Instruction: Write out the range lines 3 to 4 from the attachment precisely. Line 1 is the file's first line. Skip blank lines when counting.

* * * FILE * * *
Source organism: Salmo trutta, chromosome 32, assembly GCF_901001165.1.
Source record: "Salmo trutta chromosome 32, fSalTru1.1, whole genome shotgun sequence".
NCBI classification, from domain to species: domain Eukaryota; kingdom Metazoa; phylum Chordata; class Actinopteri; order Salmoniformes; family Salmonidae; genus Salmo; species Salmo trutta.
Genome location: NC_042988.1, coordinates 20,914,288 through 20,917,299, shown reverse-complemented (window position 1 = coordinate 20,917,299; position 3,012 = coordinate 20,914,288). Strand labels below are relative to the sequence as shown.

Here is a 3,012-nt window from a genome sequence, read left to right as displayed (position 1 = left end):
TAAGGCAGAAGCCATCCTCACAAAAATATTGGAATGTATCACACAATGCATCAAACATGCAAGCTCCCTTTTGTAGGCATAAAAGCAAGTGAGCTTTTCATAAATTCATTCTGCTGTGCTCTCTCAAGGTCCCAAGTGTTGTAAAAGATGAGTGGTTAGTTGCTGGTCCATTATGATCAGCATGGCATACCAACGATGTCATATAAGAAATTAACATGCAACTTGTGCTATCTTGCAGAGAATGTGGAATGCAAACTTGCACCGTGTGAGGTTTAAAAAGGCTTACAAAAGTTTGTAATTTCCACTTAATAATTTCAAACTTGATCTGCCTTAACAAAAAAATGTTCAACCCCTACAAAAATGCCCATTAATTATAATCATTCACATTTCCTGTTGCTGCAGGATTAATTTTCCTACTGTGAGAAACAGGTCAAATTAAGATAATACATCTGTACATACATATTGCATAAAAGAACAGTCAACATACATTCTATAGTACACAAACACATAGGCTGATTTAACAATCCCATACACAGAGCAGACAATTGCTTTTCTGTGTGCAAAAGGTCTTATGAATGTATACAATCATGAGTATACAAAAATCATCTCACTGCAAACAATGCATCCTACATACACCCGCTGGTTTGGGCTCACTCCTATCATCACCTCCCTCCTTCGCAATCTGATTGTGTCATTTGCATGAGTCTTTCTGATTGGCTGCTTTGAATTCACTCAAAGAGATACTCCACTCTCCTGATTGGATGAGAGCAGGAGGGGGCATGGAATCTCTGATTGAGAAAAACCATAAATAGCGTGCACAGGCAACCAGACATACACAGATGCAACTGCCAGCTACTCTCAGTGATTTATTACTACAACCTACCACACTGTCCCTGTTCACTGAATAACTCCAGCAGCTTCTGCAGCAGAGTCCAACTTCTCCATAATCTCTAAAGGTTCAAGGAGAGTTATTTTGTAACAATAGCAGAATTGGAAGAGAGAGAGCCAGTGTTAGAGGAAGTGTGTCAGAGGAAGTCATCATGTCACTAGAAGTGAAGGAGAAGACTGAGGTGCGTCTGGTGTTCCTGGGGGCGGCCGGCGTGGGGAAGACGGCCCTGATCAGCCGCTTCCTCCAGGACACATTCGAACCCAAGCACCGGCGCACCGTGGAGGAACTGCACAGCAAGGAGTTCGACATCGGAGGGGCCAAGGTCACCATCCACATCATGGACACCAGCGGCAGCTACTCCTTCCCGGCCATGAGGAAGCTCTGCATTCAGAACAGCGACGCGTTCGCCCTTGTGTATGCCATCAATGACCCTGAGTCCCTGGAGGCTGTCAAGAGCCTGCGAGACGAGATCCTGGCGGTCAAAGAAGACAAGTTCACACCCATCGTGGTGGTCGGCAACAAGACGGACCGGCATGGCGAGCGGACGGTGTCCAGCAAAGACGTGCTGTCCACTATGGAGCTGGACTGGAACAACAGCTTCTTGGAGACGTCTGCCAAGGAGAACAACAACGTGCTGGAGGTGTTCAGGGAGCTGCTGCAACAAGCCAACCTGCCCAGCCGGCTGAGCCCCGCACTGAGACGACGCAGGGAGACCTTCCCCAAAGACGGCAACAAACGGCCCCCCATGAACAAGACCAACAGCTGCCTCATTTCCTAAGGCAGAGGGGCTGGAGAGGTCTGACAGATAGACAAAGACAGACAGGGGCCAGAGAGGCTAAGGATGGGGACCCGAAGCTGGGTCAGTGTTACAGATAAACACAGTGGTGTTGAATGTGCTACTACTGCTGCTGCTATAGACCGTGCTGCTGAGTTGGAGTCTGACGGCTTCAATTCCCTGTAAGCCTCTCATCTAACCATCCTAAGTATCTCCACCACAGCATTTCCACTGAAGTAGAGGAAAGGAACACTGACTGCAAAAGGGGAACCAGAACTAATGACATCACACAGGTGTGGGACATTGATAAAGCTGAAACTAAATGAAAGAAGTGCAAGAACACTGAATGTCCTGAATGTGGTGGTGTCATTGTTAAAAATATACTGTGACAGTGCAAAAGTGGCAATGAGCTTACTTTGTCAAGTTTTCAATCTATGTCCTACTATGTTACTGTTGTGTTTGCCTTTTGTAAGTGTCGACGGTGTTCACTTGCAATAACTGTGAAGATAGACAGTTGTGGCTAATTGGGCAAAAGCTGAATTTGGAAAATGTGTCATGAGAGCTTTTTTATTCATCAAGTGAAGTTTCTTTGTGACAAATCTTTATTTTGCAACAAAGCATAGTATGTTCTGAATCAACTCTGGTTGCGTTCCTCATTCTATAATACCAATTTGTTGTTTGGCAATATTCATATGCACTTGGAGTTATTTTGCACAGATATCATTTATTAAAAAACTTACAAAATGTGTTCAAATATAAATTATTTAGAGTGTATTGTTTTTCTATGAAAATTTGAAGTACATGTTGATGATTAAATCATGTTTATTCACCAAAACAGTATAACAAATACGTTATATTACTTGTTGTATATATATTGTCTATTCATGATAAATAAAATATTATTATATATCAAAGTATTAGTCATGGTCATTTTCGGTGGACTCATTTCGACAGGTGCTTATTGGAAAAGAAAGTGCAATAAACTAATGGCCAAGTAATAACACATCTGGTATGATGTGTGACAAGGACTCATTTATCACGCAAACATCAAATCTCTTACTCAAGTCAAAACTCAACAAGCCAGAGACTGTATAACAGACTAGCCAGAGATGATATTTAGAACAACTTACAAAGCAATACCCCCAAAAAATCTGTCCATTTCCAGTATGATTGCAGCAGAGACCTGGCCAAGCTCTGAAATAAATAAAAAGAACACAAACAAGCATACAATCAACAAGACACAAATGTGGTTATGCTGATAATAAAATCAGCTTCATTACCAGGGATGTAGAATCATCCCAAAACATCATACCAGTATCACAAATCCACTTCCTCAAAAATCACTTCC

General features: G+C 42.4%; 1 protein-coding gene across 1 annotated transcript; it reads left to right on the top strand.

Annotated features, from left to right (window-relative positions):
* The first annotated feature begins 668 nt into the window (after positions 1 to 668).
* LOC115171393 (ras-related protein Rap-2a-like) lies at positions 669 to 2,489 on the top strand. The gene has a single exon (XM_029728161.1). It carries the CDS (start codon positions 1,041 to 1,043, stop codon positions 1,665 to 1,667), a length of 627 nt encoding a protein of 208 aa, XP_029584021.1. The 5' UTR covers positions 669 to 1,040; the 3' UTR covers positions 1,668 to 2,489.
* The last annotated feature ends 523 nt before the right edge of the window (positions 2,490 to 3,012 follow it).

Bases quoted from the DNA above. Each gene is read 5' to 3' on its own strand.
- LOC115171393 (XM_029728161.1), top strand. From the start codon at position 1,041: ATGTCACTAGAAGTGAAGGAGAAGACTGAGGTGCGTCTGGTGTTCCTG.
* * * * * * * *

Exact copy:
NCBI classification, from domain to species: domain Eukaryota; kingdom Metazoa; phylum Chordata; class Actinopteri; order Salmoniformes; family Salmonidae; genus Salmo; species Salmo trutta.
Genome location: NC_042988.1, coordinates 20,914,288 through 20,917,299, shown reverse-complemented (window position 1 = coordinate 20,917,299; position 3,012 = coordinate 20,914,288). Strand labels below are relative to the sequence as shown.